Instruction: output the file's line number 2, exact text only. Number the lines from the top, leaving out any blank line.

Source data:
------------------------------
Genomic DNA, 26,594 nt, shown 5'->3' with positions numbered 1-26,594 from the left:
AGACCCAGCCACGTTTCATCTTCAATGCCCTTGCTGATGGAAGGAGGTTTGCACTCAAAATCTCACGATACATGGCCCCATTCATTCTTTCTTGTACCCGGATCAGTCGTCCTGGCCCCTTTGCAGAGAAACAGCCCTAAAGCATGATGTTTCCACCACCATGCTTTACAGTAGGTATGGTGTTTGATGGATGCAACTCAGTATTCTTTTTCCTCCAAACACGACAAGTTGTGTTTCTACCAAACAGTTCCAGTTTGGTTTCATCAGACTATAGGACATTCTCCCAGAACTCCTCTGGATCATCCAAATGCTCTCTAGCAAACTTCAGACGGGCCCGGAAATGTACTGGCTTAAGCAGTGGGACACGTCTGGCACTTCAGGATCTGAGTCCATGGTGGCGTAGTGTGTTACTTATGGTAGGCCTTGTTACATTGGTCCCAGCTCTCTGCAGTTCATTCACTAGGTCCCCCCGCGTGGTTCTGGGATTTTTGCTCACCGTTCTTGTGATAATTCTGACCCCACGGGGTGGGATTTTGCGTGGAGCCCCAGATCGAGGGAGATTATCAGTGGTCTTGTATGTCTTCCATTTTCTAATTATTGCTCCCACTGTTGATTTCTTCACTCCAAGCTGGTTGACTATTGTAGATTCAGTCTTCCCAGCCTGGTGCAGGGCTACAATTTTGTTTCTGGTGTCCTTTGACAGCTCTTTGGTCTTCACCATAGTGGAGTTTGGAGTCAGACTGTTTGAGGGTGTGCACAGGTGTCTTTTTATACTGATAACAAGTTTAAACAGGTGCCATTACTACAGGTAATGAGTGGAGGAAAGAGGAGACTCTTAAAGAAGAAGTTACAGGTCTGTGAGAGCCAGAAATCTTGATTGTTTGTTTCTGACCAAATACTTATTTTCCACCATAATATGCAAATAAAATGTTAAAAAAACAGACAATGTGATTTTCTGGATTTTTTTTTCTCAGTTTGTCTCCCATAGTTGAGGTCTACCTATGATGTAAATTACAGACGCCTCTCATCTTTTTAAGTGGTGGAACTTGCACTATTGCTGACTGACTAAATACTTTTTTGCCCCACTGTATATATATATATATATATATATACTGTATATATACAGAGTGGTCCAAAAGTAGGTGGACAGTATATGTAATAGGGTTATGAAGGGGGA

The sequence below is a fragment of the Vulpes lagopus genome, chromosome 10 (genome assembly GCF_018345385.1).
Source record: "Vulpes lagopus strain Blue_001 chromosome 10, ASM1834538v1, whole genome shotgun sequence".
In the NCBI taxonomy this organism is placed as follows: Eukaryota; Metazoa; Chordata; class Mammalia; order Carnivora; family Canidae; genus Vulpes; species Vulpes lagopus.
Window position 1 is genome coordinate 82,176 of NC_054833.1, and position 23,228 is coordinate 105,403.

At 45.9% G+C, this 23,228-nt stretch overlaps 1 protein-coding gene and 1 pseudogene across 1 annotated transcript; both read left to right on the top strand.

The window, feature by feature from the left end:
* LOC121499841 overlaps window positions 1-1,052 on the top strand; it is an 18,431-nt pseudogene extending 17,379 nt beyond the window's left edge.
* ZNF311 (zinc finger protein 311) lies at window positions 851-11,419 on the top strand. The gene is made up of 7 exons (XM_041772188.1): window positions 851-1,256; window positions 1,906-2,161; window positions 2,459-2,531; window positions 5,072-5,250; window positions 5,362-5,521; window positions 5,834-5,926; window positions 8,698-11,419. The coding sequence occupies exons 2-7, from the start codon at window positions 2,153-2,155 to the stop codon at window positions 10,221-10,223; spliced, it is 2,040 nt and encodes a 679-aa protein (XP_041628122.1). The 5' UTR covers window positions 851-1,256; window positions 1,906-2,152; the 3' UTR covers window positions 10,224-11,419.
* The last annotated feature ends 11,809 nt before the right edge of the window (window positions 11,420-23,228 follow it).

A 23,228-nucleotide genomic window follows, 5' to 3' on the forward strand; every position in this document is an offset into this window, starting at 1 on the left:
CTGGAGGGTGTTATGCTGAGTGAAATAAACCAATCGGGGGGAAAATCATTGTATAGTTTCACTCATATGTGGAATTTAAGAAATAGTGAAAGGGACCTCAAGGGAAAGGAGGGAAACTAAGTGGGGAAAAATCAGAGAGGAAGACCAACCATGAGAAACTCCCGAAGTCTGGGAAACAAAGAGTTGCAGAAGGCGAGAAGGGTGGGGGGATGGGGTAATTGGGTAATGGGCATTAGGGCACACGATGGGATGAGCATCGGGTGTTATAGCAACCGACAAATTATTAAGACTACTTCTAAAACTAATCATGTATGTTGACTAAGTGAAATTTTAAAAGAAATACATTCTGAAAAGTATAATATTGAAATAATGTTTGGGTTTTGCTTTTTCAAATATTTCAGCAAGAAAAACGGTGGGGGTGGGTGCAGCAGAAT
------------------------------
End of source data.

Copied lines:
AGACCCAGCCACGTTTCATCTTCAATGCCCTTGCTGATGGAAGGAGGTTTGCACTCAAAATCTCACGATACATGGCCCCATTCATTCTTTCTTGTACCCGGATCAGTCGTCCTGGCCCCTTTGCAGAGAAACAGCCCTAAAGCATGATGTTTCCACCACCATGCTTTACAGTAGGTATGGTGTTTGATGGATGCAACTCAGTATTCTTTTTCCTCCAAACACGACAAGTTGTGTTTCTACCAAACAGTTCCAGTTTGGTTTCATCAGACTATAGGACATTCTCCCAGAACTCCTCTGGATCATCCAAATGCTCTCTAGCAAACTTCAGACGGGCCCGGAAATGTACTGGCTTAAGCAGTGGGACACGTCTGGCACTTCAGGATCTGAGTCCATGGTGGCGTAGTGTGTTACTTATGGTAGGCCTTGTTACATTGGTCCCAGCTCTCTGCAGTTCATTCACTAGGTCCCCCCGCGTGGTTCTGGGATTTTTGCTCACCGTTCTTGTGATAATTCTGACCCCACGGGGTGGGATTTTGCGTGGAGCCCCAGATCGAGGGAGATTATCAGTGGTCTTGTATGTCTTCCATTTTCTAATTATTGCTCCCACTGTTGATTTCTTCACTCCAAGCTGGTTGACTATTGTAGATTCAGTCTTCCCAGCCTGGTGCAGGGCTACAATTTTGTTTCTGGTGTCCTTTGACAGCTCTTTGGTCTTCACCATAGTGGAGTTTGGAGTCAGACTGTTTGAGGGTGTGCACAGGTGTCTTTTTATACTGATAACAAGTTTAAACAGGTGCCATTACTACAGGTAATGAGTGGAGGAAAGAGGAGACTCTTAAAGAAGAAGTTACAGGTCTGTGAGAGCCAGAAATCTTGATTGTTTGTTTCTGACCAAATACTTATTTTCCACCATAATATGCAAATAAAATGTTAAAAAAACAGACAATGTGATTTTCTGGATTTTTTTTTCTCAGTTTGTCTCCCATAGTTGAGGTCTACCTATGATGTAAATTACAGACGCCTCTCATCTTTTTAAGTGGTGGAACTTGCACTATTGCTGACTGACTAAATACTTTTTTGCCCCACTGTATATATATATATATATATATATACTGTATATATACAGAGTGGTCCAAAAGTAGGTGGACAGTATATGTAATAGGGTTATGAAGGGGGA